dahoglund 6 years ago from Wisconsin Rapids

An interest analysis. I think I worry more about misrepresentations that might not berbally be lies but can be more harmful.


BestConcerns 6 years ago

a busy hub....however its interesting to read


carrie450 profile image

carrie450 6 years ago from Winnipeg, Canada

Interesting hub thougtforce. I suppose we do lie sometimes for various reasons such as not to hurt another's feelings.


breakfastpop profile image

breakfastpop 6 years ago

Very interesting piece of writing and that is no lie!


Wayne Brown profile image

Wayne Brown 6 years ago from Texas

You just made me realize that our former teenage son held a Masters Degree in lying....LOL! Luckily, he grew out of it for the most part and became a more "normal individual". Thanks for sharing! WB


Scarlett My Dear profile image

Scarlett My Dear 6 years ago from Missouri

Interesting hub, especially regarding lies that children weave!

Though I have children of my own, I hadn't thought much farther than environmental factors being the driving force behind children and adults of all ages who lie.

I thought that if we simply did not allow it, they would find that it wasn't going to work for them and hopefully outgrow the nasty habit.

It makes sense that our human brains could very well develop the fine tuned lie, as a means of survival. It seems so natural, that even the most *well-behaved*, eager to please kids will practice the art through several stages of their childhood, whether *surviving* a lecture from their parent or any number of other uncomfortable situations they find themselves in the middle of.

I will say this though, I have found that their truly is only one reason human beings lie ~ and that is simply because of Fear.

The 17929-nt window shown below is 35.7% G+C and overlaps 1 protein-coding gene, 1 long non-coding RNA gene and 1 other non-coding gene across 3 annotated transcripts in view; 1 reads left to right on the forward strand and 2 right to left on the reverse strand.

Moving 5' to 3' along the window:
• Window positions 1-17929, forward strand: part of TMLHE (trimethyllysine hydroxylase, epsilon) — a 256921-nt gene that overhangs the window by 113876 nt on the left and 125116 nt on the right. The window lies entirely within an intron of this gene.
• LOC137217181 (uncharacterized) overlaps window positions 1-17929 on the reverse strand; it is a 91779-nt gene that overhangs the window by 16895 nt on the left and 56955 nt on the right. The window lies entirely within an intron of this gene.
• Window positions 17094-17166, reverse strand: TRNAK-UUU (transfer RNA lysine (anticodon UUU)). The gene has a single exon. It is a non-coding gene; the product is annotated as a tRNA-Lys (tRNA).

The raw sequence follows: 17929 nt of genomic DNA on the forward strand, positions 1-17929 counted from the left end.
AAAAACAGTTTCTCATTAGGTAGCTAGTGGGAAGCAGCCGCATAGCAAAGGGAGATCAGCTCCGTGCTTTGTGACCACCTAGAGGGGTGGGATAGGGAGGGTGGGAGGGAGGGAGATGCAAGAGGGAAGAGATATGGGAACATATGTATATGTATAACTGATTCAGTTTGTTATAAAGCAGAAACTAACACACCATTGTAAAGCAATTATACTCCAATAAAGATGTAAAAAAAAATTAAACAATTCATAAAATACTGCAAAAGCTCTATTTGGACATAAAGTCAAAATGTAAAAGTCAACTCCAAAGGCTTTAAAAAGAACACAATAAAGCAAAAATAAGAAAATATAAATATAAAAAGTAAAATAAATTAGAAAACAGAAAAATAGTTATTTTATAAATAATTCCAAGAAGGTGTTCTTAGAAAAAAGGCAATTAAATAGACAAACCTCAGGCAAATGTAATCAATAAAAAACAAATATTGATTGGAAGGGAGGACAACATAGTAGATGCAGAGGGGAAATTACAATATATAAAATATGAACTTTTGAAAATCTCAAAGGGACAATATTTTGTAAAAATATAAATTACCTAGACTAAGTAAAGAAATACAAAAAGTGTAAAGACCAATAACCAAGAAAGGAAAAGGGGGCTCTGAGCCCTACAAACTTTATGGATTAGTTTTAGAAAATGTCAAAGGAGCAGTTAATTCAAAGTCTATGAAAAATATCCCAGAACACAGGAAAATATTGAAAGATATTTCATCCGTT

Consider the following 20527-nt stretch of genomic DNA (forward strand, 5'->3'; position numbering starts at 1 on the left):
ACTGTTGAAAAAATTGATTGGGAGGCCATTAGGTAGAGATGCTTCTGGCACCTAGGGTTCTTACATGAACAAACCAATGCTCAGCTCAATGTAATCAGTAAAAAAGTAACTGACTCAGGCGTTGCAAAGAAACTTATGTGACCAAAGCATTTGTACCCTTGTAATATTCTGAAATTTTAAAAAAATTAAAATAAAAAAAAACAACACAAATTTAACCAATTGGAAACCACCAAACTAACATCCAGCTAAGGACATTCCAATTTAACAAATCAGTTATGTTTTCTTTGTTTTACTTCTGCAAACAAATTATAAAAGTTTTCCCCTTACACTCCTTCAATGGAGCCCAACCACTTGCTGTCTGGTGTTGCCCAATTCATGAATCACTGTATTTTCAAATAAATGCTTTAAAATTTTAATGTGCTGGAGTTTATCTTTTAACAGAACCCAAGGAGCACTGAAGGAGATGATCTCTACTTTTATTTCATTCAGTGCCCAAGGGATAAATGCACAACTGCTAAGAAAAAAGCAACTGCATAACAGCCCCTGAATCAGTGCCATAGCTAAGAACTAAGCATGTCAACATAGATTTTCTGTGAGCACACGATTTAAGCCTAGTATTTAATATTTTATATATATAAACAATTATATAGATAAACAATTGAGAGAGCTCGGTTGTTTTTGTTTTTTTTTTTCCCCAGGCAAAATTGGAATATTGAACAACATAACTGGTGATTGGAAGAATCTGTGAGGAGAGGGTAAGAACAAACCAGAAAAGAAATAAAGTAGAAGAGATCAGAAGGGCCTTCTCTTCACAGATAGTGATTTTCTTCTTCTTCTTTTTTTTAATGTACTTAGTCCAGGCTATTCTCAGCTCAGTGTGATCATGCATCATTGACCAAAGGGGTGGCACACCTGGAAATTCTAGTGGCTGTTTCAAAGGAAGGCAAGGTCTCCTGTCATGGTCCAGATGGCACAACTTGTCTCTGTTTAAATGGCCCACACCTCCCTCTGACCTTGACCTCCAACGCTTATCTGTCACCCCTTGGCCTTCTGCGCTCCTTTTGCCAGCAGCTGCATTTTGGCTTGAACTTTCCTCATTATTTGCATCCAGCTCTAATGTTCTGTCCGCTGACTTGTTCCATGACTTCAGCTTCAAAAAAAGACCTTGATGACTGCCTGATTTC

Fear of bodily harm

Fear of hurting another person's feelings

Fear of not being good enough in another's eyes

Fear of disappointing ourselves or others

When I find myself wanting to tell an untruth, or having told one already, I always ask myself what the real reason behind the lie is or was.

Thank you for writing on this topic, toknowinfo!

~Scarlett


Lita C. Malicdem profile image

Lita C. Malicdem 5 years ago from Philippines

Telling lies is human, but what I can't understand is why some adults can become chronic liars when they know it's bad. With this observation, I was quick to redirect my former pupils who lied by explaining what will happen to them when they grow older. I give more importance on advising and counseling rather than reprimands. This way, their guilt can be easily taken off from them and cooperation for self-correcting their future slips is better achieved.

Nice subject you bring out here. We all need to curb our human tendency to lie. Thank you.


Dim Flaxenwick profile image

Dim Flaxenwick 5 years ago from Great Britain

This is one of the most logical , hubs l´ve read. l loved the way you graduated from toddlers lies right throught to ......say..´´ the murderer who says ít wasn´t me´.´............

l especially like the teenage part becauase l find them so funny mostly telling the same lies as we did. Thank you for sharing.


Betty Johansen profile image

Betty Johansen 5 years ago

You covered a lot of interesting information in this hub. In future hubs, I hope you'll discuss whether lying is more prevalent today than in the past. And if media (especially TV) teach us to lie.

Thanks for producing this useful resource on the human condition.


MartieCoetser profile image

MartieCoetser 5 years ago from South Africa

This is a very interesting hub. Specifically young mothers need to read it.

Fear of the embarrassment one experiences when lies become clearly visible, keeps me from telling lies. But yes, for the sake of peace and another person’s happiness, I may omit certain detail, especially if it is unnecessary or irrelevant to the issue. I’m sharing this with my children. Thanks!


Micky Dee profile image

Micky Dee 5 years ago

Very good hub! And I ain't lying!

I actually told a lie about a week ago. Some folks asked why I was late and I said, "I had a mechanical (mechanical problem). It was a harmless lie that hurt no-one. I hurriedly just gave a short story to avoid a long story. But I will always avoid a malicious lie or one that makes a difference. God bless!


toknowinfo profile image

toknowinfo 5 years ago Author

Thanks for your comments. Lying is an interesting topic because we can all relate to it. I felt like we need to understand it more. Glad this hub was worthy of your thoughts.